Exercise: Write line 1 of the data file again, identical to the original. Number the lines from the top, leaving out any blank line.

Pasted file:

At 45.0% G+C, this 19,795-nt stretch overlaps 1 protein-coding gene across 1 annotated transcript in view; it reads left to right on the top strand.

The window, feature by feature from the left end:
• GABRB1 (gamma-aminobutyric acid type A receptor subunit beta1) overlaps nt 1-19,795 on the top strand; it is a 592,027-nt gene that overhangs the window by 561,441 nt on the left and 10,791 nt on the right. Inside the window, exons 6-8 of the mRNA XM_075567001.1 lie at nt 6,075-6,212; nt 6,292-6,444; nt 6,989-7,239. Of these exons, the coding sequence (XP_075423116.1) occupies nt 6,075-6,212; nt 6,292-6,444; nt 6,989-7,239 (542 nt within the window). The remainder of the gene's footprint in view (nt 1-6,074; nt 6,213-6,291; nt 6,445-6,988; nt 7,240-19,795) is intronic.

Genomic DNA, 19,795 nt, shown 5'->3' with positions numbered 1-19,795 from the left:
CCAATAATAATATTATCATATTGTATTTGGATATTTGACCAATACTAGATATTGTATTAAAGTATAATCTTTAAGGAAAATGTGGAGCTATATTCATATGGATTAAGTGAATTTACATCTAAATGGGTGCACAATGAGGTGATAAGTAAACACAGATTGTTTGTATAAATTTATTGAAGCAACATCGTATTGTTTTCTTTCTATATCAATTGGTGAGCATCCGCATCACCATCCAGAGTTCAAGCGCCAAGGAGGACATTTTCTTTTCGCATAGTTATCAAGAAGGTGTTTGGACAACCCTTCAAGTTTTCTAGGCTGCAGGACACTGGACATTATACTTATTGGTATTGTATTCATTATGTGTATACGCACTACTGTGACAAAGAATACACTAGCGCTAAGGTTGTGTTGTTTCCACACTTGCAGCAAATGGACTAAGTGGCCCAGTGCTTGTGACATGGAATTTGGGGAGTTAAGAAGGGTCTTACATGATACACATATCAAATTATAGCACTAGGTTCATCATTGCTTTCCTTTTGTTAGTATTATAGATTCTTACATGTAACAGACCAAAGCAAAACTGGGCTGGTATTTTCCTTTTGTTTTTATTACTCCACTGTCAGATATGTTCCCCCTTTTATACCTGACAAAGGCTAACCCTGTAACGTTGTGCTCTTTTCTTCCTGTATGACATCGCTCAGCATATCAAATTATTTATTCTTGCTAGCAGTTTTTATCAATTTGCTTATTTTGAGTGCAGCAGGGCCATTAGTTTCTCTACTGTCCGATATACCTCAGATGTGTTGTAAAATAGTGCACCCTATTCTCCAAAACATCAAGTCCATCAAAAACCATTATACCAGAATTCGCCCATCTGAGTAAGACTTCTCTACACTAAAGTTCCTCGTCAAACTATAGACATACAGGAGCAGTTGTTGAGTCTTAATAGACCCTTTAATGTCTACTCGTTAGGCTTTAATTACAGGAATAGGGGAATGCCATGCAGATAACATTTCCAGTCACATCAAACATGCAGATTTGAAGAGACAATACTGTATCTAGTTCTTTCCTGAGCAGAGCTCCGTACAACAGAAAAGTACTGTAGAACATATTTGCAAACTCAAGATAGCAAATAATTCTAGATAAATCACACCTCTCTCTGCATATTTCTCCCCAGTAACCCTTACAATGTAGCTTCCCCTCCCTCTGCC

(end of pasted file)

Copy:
At 45.0% G+C, this 19,795-nt stretch overlaps 1 protein-coding gene across 1 annotated transcript in view; it reads left to right on the top strand.